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BP’s shares rocket, but green commitment on back burner

BP’s share price has seen triple digit gains over the past two years. Last week’s record breaking 2022 results have only helped continue this momentum. However, the decision to row back from its commitment to reducing oil and gas production will cause concern for net-zero-minded investors.

BP’s [BP.L] share price shot up over 15% last week after posting its highest annual earnings in its 114-year history.

Underlying earnings came in at $27.7bn for 2022, more than double the $12.8bn reported in what was considered a strong 2021. Net debt fell 30% year-on-year to $21.4bn. BP announced a dividend of $0.0661. The company said that it would buy back $2.75bn of its own shares. 

For the fourth quarter of 2022, underlying profits came in at $4.8bn, down 40% from the previous quarter. BP offered several reasons for this, including below average gas marketing and trading after an exceptional third quarter. Still, this was enough for BP to score its biggest ever year for profits.

BP said that it expects oil prices in the first quarter to remain supported by a recovery in demand from China, uncertainty over Russian exports and low inventory levels.

What’s happening with BP’s share price?

Year-to-date, BP’s shares are up 17.9%, closing Friday 10 February at 560p. Over the 12-month period, the stock is up more than 34% and 113.9% over the past two years as the company puts the pandemic sell-off behind it.

The huge profits, and BP’s rising share price, reflect the record-breaking earnings seen among its rivals after the invasion of Ukraine drove up oil prices and forced the west into increasing its energy security. This earnings season has seen Shell [SHEL.L] post a record annual profit of $40bn for 2022, while Exonn Mobil [XOM] delivered an even bigger $55.7bn profit.

BP puts green commitments on the back burner

One sour note for green investors was BP’s decision to cut its commitment to reduce oil and gas production 40% by 2030. Instead, it is now aiming for a 25% reduction.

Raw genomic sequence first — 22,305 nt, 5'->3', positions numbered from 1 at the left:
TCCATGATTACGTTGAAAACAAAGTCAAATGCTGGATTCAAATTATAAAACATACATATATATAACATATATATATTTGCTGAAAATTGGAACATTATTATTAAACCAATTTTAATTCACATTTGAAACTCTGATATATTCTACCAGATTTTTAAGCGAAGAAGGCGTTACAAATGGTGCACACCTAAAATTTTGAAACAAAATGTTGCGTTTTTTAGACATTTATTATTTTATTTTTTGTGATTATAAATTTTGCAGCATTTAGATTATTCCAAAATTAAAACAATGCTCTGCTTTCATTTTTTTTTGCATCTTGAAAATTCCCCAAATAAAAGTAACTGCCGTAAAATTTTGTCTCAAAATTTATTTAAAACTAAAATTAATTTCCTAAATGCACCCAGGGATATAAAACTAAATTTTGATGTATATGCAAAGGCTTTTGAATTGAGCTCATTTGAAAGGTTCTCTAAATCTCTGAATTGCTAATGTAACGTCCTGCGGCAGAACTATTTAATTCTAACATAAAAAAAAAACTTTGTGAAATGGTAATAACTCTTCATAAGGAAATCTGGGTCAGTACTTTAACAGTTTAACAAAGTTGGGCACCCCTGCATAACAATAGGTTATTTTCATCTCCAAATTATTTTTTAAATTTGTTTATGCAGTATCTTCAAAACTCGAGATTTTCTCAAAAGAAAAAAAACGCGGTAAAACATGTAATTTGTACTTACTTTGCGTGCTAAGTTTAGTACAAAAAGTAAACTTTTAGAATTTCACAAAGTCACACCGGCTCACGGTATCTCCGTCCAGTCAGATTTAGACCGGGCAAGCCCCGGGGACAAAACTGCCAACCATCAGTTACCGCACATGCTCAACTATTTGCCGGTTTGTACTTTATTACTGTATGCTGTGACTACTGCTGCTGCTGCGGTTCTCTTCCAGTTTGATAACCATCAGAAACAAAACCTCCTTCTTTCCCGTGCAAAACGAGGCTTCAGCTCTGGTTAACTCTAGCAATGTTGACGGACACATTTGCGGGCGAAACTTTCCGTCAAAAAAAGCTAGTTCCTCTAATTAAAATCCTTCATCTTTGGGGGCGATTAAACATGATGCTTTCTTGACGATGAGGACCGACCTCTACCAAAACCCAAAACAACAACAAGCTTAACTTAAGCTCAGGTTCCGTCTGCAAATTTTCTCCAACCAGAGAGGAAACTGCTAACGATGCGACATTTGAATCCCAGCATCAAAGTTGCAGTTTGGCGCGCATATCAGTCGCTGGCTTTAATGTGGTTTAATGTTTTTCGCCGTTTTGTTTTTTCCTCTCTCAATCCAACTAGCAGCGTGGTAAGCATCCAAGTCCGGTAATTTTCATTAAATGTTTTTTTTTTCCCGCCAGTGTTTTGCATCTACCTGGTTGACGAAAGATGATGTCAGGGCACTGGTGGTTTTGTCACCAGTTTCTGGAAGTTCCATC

CEO Bernard Looney justified the decision to backtrack on its energy transition commitments, saying recent years show the world needs “secure” energy alongside renewables.

"We need continuing near-term investment into today's energy system -- which depends on oil and gas -- to meet today's demands and to make sure the transition is an orderly one," said Looney.

The BP CEO added that the company would look at its existing infrastructure to “minimise additional emissions”.

This reversal comes despite BP trimming forecasts for long-term forecasts for oil and gas demand. In its annual energy outlook, published in January, BP said that global carbon emissions could peak in the first half of the 2020s as Russia’s invasion of Ukraine pushes more countries to invest in renewables to provide energy security.

Unsurprising, BP’s sizable retreat from its stated aims has come in for criticism. Kate Blagojevic, Greenpeace UK head of climate justice, said that the turnaround would "fail to deliver much-needed energy security in the UK but it will ensure that people across the globe already battling devastating droughts, floods and heatwaves, will continue losing their lives and livelihoods”.

Bruce Duguid at Federated Hermes, which co-leads negotiations with BP over its energy transition for a group of institutional investors called Climate Action 100+ (CA100+), told Reuters that net-zero investors would be “concerned at such a material change to BP’s 2030 absolute emissions reduction target”.  According to Reuters, half of BP’s top 10 institutional investors are members of CA100+ and the group is responsible for $68trn in assets under management.

Where next for BP’s share price?

BP shares are now trading at the highest level for the past three and a half years, yet the continued upward momentum is by no means guaranteed. Oil prices have been on the wane since the second half of last year and the global economy is set to slow this year. Huge profits at a time when the cost of living is a real concern will only add to calls for further taxation on the energy industry.

ESG investors, including major pension funds and institutions, will also be concerned about BP's dilution of its green commitments.

Of the 23 analysts tracking BP’s share price on the Financial Times, the stock has a median 560.53p target. Hitting this would see a 0.1% upside on Friday’s close.




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